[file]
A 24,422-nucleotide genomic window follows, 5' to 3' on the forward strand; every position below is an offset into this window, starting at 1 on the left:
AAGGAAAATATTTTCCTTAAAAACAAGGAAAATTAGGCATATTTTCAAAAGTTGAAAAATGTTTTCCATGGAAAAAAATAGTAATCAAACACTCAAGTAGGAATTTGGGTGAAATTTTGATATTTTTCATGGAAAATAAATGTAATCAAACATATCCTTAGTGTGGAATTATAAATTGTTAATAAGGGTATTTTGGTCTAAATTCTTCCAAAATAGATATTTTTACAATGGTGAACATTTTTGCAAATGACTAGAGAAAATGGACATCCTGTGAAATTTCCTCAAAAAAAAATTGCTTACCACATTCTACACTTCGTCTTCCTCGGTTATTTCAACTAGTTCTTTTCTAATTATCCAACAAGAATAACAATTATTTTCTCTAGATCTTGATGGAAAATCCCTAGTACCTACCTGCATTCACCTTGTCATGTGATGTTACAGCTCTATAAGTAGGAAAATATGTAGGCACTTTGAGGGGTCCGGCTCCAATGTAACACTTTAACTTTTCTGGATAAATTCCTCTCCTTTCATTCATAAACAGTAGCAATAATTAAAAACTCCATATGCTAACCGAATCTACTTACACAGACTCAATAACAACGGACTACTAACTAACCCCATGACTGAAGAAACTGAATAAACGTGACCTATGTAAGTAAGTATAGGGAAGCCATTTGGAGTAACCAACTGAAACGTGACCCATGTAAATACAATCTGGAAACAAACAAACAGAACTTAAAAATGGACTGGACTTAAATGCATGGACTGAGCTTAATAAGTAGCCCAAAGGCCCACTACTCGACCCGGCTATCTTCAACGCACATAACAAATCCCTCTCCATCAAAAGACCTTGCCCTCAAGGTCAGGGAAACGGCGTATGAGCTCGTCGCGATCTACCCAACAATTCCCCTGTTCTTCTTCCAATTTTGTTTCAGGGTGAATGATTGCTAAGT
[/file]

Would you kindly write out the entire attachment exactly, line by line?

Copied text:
A 24,422-nucleotide genomic window follows, 5' to 3' on the forward strand; every position below is an offset into this window, starting at 1 on the left:
AAGGAAAATATTTTCCTTAAAAACAAGGAAAATTAGGCATATTTTCAAAAGTTGAAAAATGTTTTCCATGGAAAAAAATAGTAATCAAACACTCAAGTAGGAATTTGGGTGAAATTTTGATATTTTTCATGGAAAATAAATGTAATCAAACATATCCTTAGTGTGGAATTATAAATTGTTAATAAGGGTATTTTGGTCTAAATTCTTCCAAAATAGATATTTTTACAATGGTGAACATTTTTGCAAATGACTAGAGAAAATGGACATCCTGTGAAATTTCCTCAAAAAAAAATTGCTTACCACATTCTACACTTCGTCTTCCTCGGTTATTTCAACTAGTTCTTTTCTAATTATCCAACAAGAATAACAATTATTTTCTCTAGATCTTGATGGAAAATCCCTAGTACCTACCTGCATTCACCTTGTCATGTGATGTTACAGCTCTATAAGTAGGAAAATATGTAGGCACTTTGAGGGGTCCGGCTCCAATGTAACACTTTAACTTTTCTGGATAAATTCCTCTCCTTTCATTCATAAACAGTAGCAATAATTAAAAACTCCATATGCTAACCGAATCTACTTACACAGACTCAATAACAACGGACTACTAACTAACCCCATGACTGAAGAAACTGAATAAACGTGACCTATGTAAGTAAGTATAGGGAAGCCATTTGGAGTAACCAACTGAAACGTGACCCATGTAAATACAATCTGGAAACAAACAAACAGAACTTAAAAATGGACTGGACTTAAATGCATGGACTGAGCTTAATAAGTAGCCCAAAGGCCCACTACTCGACCCGGCTATCTTCAACGCACATAACAAATCCCTCTCCATCAAAAGACCTTGCCCTCAAGGTCAGGGAAACGGCGTATGAGCTCGTCGCGATCTACCCAACAATTCCCCTGTTCTTCTTCCAATTTTGTTTCAGGGTGAATGATTGCTAAGT